My experience with multiple energy tracking systems (some of them “revenue grade” and calibrated) is that there are often differences. There are a bunch of reasons for this, including where they are measured and what the measurement criteria is, plus inherent measurement errors due to the technology used. For example, my solar system provides a different (higher) value than my web-based monitor which is different than the official revenue grade meter (used for solar credit sales) than Sense. All of these are looking at different steps in the process. For solar, Sense uses similar monitoring (voltake feed olus current transformers) to my web-based (welserver) system, but it seems to be the least accurate by about 7% when compared to the revenue grade monitor. That’s a large discrepancy!
For consumption, Sense is the most “arms length” of the bunch, because it’s having to extract what it thinks that particular device is drawing out of all the other activity on the internal grid.
I wouldn’t worry if it’s a few % different, but if it’s a lot then you may want to figure out why.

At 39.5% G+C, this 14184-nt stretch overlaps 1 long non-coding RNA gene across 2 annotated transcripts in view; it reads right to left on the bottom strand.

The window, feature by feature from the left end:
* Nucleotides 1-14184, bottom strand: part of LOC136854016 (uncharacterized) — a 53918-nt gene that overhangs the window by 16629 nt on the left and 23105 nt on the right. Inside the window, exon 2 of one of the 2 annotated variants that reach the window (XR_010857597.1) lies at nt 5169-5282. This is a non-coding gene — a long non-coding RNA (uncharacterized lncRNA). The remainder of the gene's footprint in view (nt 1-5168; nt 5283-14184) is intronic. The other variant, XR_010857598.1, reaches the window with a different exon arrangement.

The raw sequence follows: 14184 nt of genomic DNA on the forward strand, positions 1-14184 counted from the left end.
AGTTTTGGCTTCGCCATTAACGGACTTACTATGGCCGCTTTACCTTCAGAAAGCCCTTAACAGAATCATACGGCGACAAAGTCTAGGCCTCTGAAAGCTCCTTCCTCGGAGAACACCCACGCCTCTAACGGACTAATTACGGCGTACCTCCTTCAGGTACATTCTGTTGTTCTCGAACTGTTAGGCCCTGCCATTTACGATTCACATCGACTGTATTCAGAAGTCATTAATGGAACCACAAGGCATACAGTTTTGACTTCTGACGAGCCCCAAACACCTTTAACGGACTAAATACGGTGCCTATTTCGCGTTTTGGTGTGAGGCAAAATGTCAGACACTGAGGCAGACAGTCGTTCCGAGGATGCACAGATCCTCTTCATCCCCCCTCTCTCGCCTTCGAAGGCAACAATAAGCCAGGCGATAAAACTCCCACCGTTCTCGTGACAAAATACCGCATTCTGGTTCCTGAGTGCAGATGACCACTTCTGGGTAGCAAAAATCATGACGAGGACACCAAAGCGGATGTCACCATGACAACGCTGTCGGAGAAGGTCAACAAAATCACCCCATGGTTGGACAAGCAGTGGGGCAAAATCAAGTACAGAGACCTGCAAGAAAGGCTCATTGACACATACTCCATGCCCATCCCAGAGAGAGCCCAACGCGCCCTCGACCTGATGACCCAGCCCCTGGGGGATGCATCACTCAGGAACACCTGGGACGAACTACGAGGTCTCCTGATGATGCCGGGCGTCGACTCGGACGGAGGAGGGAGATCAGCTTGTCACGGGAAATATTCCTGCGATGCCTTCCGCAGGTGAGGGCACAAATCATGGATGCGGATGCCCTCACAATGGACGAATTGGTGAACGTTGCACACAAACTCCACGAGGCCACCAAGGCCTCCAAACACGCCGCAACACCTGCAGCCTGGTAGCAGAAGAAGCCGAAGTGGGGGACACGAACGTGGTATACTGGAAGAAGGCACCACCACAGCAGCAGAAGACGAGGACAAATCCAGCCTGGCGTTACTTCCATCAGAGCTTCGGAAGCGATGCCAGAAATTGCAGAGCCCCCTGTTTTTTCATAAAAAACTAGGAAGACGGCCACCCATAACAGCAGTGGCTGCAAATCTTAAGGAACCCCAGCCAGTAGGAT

Hi @MattAtSense, I scrolled through the post and didn’t see Ford Fusion Energi mention as a model. I just purchased one 2 weeks ago have been charging it with level 2 (220V, 40A EVSE). I’d like to request that Ford Fusion Energi’s get added to list of EVs to be detected. I’ve attached a short charge profile.
I have a Ford Cmax Energi, same as the Fusion but different body style, and it just shows a big gray bubble
Just got Sense a week ago. I have a 2015 VW eGolf which I charge from a standard 120v outlet. Let me know if you need any help with the charging data.
If it helps - even though the rest of my house hasn’t really been reliably sensed - my EV has been pretty spot on over the last month or so. There’s hope!
Hang in there!!
(2014 Tesla MS)
Hi Matt, I still don’t have Sense picking up the recharging of my 2016 Tesla Model S. I charge it at home on a 40Amp circuit. Can anything be done to pick this ‘device’ up since it’s the primary reason I decided to purchase Sense?
Hi Matt - how long/how many charge cycles should it take for Sense to recognize my 2017 BMW i3? I’ve had it for about a month but I don’t charge it every night, so probably 20 sessions worth of data so far.
I have a fairly long story of woe. One would think that detecting a fixed 5.7 kW load that comes on at exactly the same time every night would be easy, but I guess not.
I have a 2014 Tesla Model S P85 charging on a 30A circuit, so it draws 24A at 240V. It is charging with the Tesla Mobile Connector plugged into a 30A outlet.
I have been running the Sense device since March. The Sense eventually detected the Tesla for a while, but it eventually quit seeing the usage for the Tesla and several other devices.